Cogito and Prestigious Hospital’s MoodNetwork to Enable Continuous Understanding of Depression and Bipolar Symptoms for Long-Term Care and Support of Patients
Boston, MA – February 24, 2016 – Cogito Corp., the leader in real-time behavioral signals analytics, in partnership with Mass. General Hospital’s (MGH) MoodNetwork, a nationwide patient-powered research network for depression and bipolar disorder, today announced a new, federally funded research initiative aimed at understanding and addressing the major disease trajectories for depression and bipolar disorder. The initiative is funded through a $1.8 million grant provided by the National Institute of Mental Health (NIMH). According to the World Health Organization, an estimated 350 million people suffer from depression globally, while the NIMH reports that bipolar disorder affects more than 5.7 million American adults.
Open to 1,000 MoodNetwork participants, the initiative will provide real-time mood feedback to patients based on daily audio diaries recorded via Cogito Companion, an application on patients’ mobile devices. The initiative will track key behavioral indicators, such as physical isolation, social connectedness and fatigue – the major symptom groups for mood disorder – creating a crucial health data set aimed at bettering the experiences of people with depression and bipolar disorder.
“While many expect that physical disorders would solely account for disability, major depressive disorder and bipolar disorder are among the top causes globally,” said Dr. Andrew A. Nierenberg, MD, the Thomas P. Hackett, MD, Endowed Chair in Psychiatry, Director of the Bipolar Research Program at MGH, and principal investigator of MoodNetwork. “The goal of this initiative is to understand symptom relapse over the lifecycle of these conditions and offer long-term care and support options for patients. With the yearly combined annual cost of depression and bipolar disorder at greater than $200 billion, we hope to bend the care and cost curve with the help of behavioral analytics synched to this patient population.”
“The current practice of relying on patient-reported mood ratings via periodic surveys poses a number of limitations to the collected data,” said Dr. Thilo Deckersbach, Associate Director of the Bipolar Clinic and Research Program and Site Principal Investigator of the study at MGH. “As such, it is our hope that this inclusive and comprehensive approach to tracking and understanding mood disorders will enable our clinical teams to better assess and understand the disease state and ultimately improve real-world outcomes for millions of patients.”
“This research initiative is an exciting opportunity to positively impact on the lives of those struggling with mental illness,” said Joshua Feast, CEO of Cogito. “We are pleased the behavioral data gathered via our mobile application and analyzed via our behavior models will help medical professionals gain insights into the course and relapse patterns of these major mood disorders, and patients will gain a better understanding of their own health.”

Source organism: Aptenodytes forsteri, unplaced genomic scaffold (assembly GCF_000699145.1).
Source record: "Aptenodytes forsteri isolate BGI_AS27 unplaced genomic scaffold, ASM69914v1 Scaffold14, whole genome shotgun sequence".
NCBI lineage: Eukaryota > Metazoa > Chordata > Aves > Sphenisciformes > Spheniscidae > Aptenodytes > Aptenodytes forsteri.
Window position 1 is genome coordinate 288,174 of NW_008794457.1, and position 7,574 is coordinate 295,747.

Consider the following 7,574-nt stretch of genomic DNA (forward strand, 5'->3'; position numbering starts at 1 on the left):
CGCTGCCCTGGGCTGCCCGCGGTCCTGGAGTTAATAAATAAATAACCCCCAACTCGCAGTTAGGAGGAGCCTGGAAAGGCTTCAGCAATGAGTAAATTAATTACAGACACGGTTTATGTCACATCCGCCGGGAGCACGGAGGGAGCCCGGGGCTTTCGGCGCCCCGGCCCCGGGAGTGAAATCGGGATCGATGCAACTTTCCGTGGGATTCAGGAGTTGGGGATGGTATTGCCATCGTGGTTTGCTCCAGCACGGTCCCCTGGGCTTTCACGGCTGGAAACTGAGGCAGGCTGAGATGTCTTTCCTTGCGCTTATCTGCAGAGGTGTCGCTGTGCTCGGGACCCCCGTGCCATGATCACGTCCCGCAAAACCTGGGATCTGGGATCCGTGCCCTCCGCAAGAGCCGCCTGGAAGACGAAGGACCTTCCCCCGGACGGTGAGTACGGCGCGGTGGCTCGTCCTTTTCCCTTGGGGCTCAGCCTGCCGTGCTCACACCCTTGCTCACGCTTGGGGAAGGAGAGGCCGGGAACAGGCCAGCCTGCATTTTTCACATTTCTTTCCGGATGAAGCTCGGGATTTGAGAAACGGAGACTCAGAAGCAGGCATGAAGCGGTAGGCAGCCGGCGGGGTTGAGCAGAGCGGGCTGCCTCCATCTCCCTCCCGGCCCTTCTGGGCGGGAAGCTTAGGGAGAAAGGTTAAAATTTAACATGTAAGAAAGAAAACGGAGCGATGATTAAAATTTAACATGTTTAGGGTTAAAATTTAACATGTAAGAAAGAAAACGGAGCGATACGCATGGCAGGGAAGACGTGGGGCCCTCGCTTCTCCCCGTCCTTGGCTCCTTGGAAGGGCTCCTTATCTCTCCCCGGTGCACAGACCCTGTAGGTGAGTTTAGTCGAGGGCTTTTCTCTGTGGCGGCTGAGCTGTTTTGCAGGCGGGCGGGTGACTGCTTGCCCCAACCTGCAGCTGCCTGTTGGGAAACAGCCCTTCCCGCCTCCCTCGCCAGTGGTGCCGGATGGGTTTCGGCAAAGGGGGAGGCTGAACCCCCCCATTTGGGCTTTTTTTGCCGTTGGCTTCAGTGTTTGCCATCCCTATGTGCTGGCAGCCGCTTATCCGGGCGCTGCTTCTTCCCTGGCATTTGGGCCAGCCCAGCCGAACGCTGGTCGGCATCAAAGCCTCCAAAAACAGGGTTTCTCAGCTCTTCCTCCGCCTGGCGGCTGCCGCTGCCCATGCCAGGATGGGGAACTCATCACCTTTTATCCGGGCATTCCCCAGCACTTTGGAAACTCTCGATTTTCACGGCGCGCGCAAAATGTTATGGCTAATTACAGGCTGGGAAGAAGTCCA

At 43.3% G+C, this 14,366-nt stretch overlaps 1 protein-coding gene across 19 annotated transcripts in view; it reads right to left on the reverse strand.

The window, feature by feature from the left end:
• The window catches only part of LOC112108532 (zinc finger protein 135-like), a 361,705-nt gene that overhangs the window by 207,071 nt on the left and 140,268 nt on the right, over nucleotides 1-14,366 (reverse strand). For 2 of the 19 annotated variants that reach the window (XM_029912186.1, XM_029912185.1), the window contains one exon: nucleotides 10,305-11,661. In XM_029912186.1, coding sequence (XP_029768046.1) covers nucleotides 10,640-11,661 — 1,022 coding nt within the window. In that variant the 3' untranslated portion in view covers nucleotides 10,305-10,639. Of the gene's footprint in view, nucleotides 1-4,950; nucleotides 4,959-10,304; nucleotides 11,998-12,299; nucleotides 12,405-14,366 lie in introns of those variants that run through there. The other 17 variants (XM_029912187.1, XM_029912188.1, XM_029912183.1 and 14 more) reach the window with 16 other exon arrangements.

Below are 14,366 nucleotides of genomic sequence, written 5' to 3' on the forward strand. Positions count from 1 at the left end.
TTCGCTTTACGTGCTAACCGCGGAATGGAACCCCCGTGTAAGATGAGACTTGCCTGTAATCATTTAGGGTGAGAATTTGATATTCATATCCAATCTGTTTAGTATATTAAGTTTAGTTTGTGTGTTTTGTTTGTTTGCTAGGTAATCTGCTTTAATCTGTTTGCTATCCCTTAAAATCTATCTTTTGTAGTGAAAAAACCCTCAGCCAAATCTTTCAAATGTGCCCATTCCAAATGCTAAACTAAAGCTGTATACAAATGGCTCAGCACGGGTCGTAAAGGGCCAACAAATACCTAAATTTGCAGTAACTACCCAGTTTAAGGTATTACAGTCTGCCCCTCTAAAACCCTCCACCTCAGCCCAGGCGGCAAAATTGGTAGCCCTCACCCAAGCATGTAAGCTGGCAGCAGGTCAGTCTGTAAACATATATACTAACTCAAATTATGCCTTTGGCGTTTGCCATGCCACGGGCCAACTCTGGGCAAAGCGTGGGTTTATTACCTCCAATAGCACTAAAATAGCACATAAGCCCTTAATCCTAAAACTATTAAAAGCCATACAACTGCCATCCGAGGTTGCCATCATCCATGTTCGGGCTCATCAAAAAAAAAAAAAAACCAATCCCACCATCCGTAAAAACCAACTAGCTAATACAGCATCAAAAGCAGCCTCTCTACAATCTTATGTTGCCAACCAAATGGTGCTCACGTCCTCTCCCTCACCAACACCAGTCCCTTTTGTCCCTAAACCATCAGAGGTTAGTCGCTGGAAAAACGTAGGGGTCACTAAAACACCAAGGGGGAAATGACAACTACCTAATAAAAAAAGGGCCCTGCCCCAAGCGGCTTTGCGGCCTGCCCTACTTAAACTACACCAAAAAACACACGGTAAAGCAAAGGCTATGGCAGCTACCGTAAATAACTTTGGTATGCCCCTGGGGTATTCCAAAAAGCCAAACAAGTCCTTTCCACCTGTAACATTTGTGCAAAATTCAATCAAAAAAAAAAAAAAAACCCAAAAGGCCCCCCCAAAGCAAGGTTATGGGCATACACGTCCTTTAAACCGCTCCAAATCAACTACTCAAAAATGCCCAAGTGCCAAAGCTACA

Cogito’s predictive behavioral models are built on hundreds of millions of behavioral data points, validated through work with NIMH, the Defense Advanced Research Program Agency (DARPA), the US Department of Veterans Affairs, academic research partners, and commercial organizations.
Research reported in this publication was supported by the National Institute of Mental Health of the National Institutes of Health under Award Number R44MH107065. The content is solely the responsibility of the authors and does not necessarily represent the official views of the National Institutes of Health.
Cogito enables organizations to demonstrate better care through novel behavioral analytics collected from voice conversations and mobile devices. Our applications help build an emotional connection between individuals and provide real-time insights into a phone agent’s performance, a customer’s experience and a patient’s need for care. Cogito’s behavioral insights have been proven effective by hundreds of millions of behavioral data points, gathered through work with government agencies and commercial organizations.
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MoodNetwork is the first online, patient-powered research network for mood disorders. Its mission is to bring together people who live with mood disorders, doctors, and researchers in a collaborative effort to find better, more effective treatments for these conditions. By working together with patients, doctors can learn how patients feel about their care, and researchers can design and conduct studies that are informed by patients’ needs. By assembling a large pool of data about mood disorders, MoodNetwork makes it easier to study competing treatments for mood disorders, determine which treatment is best overall, and tailor treatments to the individual patient. Participants in MoodNetwork can track their progress and share information that will help determine the short- and long-term results of treatments, including how well the treatments work and how they experience side effects.
For more information, visit moodnetwork.org
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About Massachusetts General Hospital
Massachusetts General Hospital, founded in 1811, is the original and largest teaching hospital of the Harvard Medical School. The MGH conducts the largest hospital-based research program in the United States, with an annual research budget of more than $800 million and major research centers in AIDS, cardiovascular research, cancer, computational and integrative biology, cutaneous biology, human genetics, medical imaging, neurodegenerative disorders, regenerative medicine, reproductive biology, systems biology, transplantation biology and photomedicine. In July 2015, MGH returned to the number one spot on the 2015-16 U.S. News & World Report list of “America’s Best Hospitals.”